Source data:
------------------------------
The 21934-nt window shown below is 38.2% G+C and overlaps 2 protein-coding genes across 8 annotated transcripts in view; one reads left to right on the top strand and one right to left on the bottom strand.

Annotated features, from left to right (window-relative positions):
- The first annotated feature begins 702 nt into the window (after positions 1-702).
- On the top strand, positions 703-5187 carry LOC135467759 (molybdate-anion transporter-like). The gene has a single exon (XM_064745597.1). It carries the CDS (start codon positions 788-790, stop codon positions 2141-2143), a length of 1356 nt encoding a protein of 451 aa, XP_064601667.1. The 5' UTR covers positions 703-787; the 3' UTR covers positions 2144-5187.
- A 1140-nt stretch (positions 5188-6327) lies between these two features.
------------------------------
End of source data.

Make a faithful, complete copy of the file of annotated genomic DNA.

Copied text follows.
The 21934-nt window shown below is 38.2% G+C and overlaps 2 protein-coding genes across 8 annotated transcripts in view; one reads left to right on the top strand and one right to left on the bottom strand.

Annotated features, from left to right (window-relative positions):
- The first annotated feature begins 702 nt into the window (after positions 1-702).
- On the top strand, positions 703-5187 carry LOC135467759 (molybdate-anion transporter-like). The gene has a single exon (XM_064745597.1). It carries the CDS (start codon positions 788-790, stop codon positions 2141-2143), a length of 1356 nt encoding a protein of 451 aa, XP_064601667.1. The 5' UTR covers positions 703-787; the 3' UTR covers positions 2144-5187.
- A 1140-nt stretch (positions 5188-6327) lies between these two features.